Pros and cons of online recruitment

What are the pros and cons of online recruitment?

The Covid-19 pandemic has hastened the uptake of online recruitment as shifting rules around social distancing and recurring lockdowns disrupted recruitment schedules. Going forward, online recruitment is likely to be a consistent part of the recruitment process.

Professional platforms such as LinkedIn have created a powerful online means by which recruiters and ambitious individuals can find one another and connect. The technology has improved, and the pandemic has introduced a much wider range of people to online communications technology.

The younger generation in particular, especially those who have gone through higher education during the pandemic, will be expected to be recruited online and may have some advantages over older applicants.  That said, many older and highly experienced job seekers with a range of competing demands on their time appreciate the convenience and flexibility of online recruitment.

It has a range of advantages and disadvantages and some companies have been quicker to adapt to changing circumstances than others. Although in some instances face-to-face recruitment will remain a feature for the foreseeable future, virtual recruitment is likely to become the norm over the coming years.

So, what are the pros and cons of online recruitment for employers?

The pros…

Cost-effectiveness

Companies have been quick to notice that the shift to online recruitment has lowered recruitment costs overall. It’s a cost-effective and efficient way to get the recruitment process completed and new staff in place. The accessibility of online recruitment means that it’s easy to reach potential candidates without having to spend a fortune on advertising your vacancies.

It’s quick

Online recruitment can be much quicker, from placing advertisements on platforms such as LinkedIn and Facebook, to the interview process itself. Job applications generally happen in real-time, meaning that you’re able to shift your recruitment and advertising focus if you feel that the candidates who are applying are not what you were after. When you’ve received enough applicants or feel you’ve found the right person for the job, the hiring process can easily be brought to a close.

Your audience is much bigger

Your audience for your job advert is potentially much larger when you advertise online. When combined with remote working, the pool of talent from which you can draw from also becomes larger.

The geographical barrier to applying is removed and you get the chance to work with people who otherwise may have been beyond you. This is particularly advantageous to smaller, ambitious companies, who may be able to offer applicants a better work/life balance and more flexible working life than they might find with other employers.

The cons…

Company culture

Online recruitment can pose some challenges when it comes to finding the right candidate, not least the difficulties in assessing how well they may fit with company culture. This is a sometimes intangible sense of how their values, personality and personal outlook meld with the company overall and that of other staff members. To try and achieve the right cultural fit when recruiting online is difficult but not impossible. This is something that recruiters need to be alive to.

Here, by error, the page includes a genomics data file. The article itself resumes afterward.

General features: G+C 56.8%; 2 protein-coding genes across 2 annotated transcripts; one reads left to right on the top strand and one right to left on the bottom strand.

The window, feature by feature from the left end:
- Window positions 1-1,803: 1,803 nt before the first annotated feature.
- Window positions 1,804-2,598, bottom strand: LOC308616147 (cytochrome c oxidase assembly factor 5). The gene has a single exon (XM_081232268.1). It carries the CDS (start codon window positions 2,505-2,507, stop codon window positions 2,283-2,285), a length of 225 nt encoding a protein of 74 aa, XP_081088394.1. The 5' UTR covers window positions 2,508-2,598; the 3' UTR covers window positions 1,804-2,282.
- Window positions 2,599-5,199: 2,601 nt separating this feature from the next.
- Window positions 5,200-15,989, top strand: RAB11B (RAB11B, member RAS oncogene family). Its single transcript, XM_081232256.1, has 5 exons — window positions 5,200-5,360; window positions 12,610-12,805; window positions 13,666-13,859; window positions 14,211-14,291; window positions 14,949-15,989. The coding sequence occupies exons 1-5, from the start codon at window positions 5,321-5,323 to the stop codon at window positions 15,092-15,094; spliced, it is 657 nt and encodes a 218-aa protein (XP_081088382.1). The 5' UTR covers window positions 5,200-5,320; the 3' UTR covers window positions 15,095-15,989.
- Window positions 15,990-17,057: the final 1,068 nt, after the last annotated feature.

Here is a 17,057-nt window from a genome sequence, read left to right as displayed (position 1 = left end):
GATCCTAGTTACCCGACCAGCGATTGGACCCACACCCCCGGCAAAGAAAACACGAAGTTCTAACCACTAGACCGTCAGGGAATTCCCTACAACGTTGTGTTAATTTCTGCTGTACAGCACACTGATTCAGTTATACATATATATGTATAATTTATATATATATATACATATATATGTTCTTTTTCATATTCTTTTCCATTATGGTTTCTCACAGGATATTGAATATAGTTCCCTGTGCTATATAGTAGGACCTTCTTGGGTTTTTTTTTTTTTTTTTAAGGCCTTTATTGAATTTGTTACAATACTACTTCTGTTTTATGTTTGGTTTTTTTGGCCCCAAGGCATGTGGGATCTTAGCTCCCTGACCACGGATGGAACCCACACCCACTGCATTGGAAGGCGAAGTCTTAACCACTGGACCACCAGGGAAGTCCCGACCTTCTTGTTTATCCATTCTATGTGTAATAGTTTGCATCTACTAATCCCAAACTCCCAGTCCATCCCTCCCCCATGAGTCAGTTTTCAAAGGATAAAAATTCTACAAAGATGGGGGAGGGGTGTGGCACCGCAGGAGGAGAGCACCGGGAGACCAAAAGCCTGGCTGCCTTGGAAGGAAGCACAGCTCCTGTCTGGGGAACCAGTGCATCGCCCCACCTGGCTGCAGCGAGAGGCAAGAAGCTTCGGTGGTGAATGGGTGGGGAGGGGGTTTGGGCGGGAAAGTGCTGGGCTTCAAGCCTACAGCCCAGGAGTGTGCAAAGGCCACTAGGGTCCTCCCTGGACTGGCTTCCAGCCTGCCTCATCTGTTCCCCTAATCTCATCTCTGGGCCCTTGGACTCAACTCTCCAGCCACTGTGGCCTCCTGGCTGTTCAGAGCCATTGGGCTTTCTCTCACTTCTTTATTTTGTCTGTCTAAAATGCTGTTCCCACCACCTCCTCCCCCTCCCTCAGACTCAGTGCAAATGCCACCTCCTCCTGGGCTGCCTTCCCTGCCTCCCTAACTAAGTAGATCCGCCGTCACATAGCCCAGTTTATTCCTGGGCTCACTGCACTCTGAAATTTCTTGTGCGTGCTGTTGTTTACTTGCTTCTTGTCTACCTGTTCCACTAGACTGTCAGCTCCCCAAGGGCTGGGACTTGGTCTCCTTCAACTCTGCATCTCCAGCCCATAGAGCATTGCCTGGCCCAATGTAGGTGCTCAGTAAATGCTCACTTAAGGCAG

Issues with technology

Online communications have improved considerably over recent years but they are not infallible. Problems with technology can strike at inopportune moments and there’s plenty of anecdotal evidence of interviews being ruined as a result. This is unsettling for both candidates and employers alike, and it can have a knock-on effect on the entire recruitment schedule.

Too many applications

There are sometimes complaints that online recruitment can lead to a deluge of applicants, many of them from poor quality candidates.

The ease with which people can apply via online platforms can lead to speculative applications that then have to be sifted through. This can mean you end up wasting time and resources.

Video CVs help companies gain a first impression of candidates

Despite any perceived disadvantages, the advantages of online recruitment are continuing to drive its growth and development. As a result, a number of new tools and platforms are now available to help connect recruiters and candidates.

Janine Blacksley, Director of Robert Walters South East, a professional recruitment consultancy said “In our area of fast-paced recruitment, video interviews have been growing in popularity generally. Companies who were keen not to lose top talent by dragging out the recruitment process were quick to turn to digital solutions, and what’s more, we saw more hires made remotely than we ever have done.”

In further support of video interviews, Peter Burgess, MD of consultancy Retail Human Resources, said “…the advantages to using video interviews as a first stage in the process are enormous. It means you can cast the net wider, include people from further afield who may not have the time or inclination to travel a long distance for what might be a speculative interview.  Recruitment, is, or should be, about casting the net widely. The best of 100 potential candidates will always be better than the best of 50.”

Video CVs are increasingly popular, particularly with employers who find them a great way to get a first impression of what a candidate is all about. They’re easy to create, encourage creativity, and can make the entire recruitment process simpler and more human.

CVVid has created an easy to use and accessible platform that helps employers make the right recruitment decisions.

Get in touch to find out more.

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